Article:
And how do I read it?
For the non-scientist, reading a scientific abstract can be very frustrating. You can end up feeling more at sea than when you began.
However, non-scientists can and do benefit from reading scientific abstracts, usually by understanding the structure and purpose of abstracts and be learning what jargon and structural features to ignore.
Abstracts mirror the structure of scientific papers themselves. They are intended to allow busy scientists to review the content of a paper without having to read the paper, so they can decide whether to commit their time to obtaining and reading the original paper. So abstracts, even more so than scientific papers, are intended to be brief, telegraphic, and to only hint at the thought processes that are described more fully in the full paper.
Because most of the readers of a scientific abstract will be specialists in the same or similar fields, there is a great deal of use of jargon to allow the writer to get to the point more quickly. Thus the word "carcinosarcoma" may be used instead of "the kind of cancer that includes skin-type cells and internal-organ-type cells mixed together." To cut through this, a good medical/scientific dictionary can help, although the definitions tend to use a lot of technical terms as well. I found a good one online at http://www.medicinenet.com/script/main/hp.asp.
A typical abstract uses headers to divide the text into logical parts. These can include "Introduction," "Objectives," "Materials," "Methods," "Results and "Conclusions." As a lay person, you may not be interested at all in anything except the "results" and "conclusions."
But when you read the conclusions, you need to refrain from the making the kind of conclusions that many other, non-scientific pieces of writing you have read usually expect you to make. The conclusion of a scientific paper is always assumed to be a contingent, or tentative conclusion. The scientist will try, but not always succeed, at expressing it this way. In other words, the scientist is just reporting what these data seem to suggest. New data from another experiment or another researcher could very well make these conclusions invalid.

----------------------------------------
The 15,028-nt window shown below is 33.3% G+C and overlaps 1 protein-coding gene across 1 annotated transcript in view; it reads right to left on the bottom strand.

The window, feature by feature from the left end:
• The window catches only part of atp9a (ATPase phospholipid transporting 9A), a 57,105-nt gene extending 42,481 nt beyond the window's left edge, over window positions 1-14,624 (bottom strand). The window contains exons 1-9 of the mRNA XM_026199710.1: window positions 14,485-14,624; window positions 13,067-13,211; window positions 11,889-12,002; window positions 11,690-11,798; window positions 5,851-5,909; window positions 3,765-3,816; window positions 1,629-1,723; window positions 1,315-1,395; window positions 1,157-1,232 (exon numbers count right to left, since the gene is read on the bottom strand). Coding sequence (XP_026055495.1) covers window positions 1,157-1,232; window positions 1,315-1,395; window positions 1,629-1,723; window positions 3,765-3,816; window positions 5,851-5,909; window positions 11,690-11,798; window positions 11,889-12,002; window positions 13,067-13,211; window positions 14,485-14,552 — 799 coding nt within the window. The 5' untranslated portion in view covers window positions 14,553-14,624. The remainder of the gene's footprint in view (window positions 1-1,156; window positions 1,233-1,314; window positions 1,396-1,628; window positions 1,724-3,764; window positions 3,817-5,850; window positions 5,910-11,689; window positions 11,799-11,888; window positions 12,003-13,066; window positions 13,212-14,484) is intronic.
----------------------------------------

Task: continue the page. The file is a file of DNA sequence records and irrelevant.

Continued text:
Consumers of medical research should not make the mistake of concluding from a single abstract that, for example, "yes, I should take this drug," or "No, I should not take this drug." A scientists would never base such an action on a single study. A scientists would say "according to these data, it appears there may be a risk (or may be a benefit) to taking this drug." There's a difference.
At this writing, in December, 2000, I found two fairly good articles online about scientific papers and how to read them. but it appears they no longer work. Here's another one:
If you read an abstract that is of particular interest, you might want to read the entire paper. For this you may need to travel to a real-world, meat-space, three dimensional library full of paper books and journals. Most scientific journals do not release the full text of their articles online. If they do, they are usually password-protected to allow only members of the particular scientific society or subscribers to the particular journal to have access. Keep in mind that not all journals are carried by all libraries. If you are going to be looking for a particular article, it's best to call ahead and make certain the library you have in mind carries the journal which contains your article.
We're sorry you are having to learn about prostatitis, but we're glad you came here, because we think we can help. Please be advised that the Prostatitis Foundation does
not warrant, support, sponsor, endorse, recommend or accept responsibility for any health care provider or any treatment or protocol performed by any heath care provider.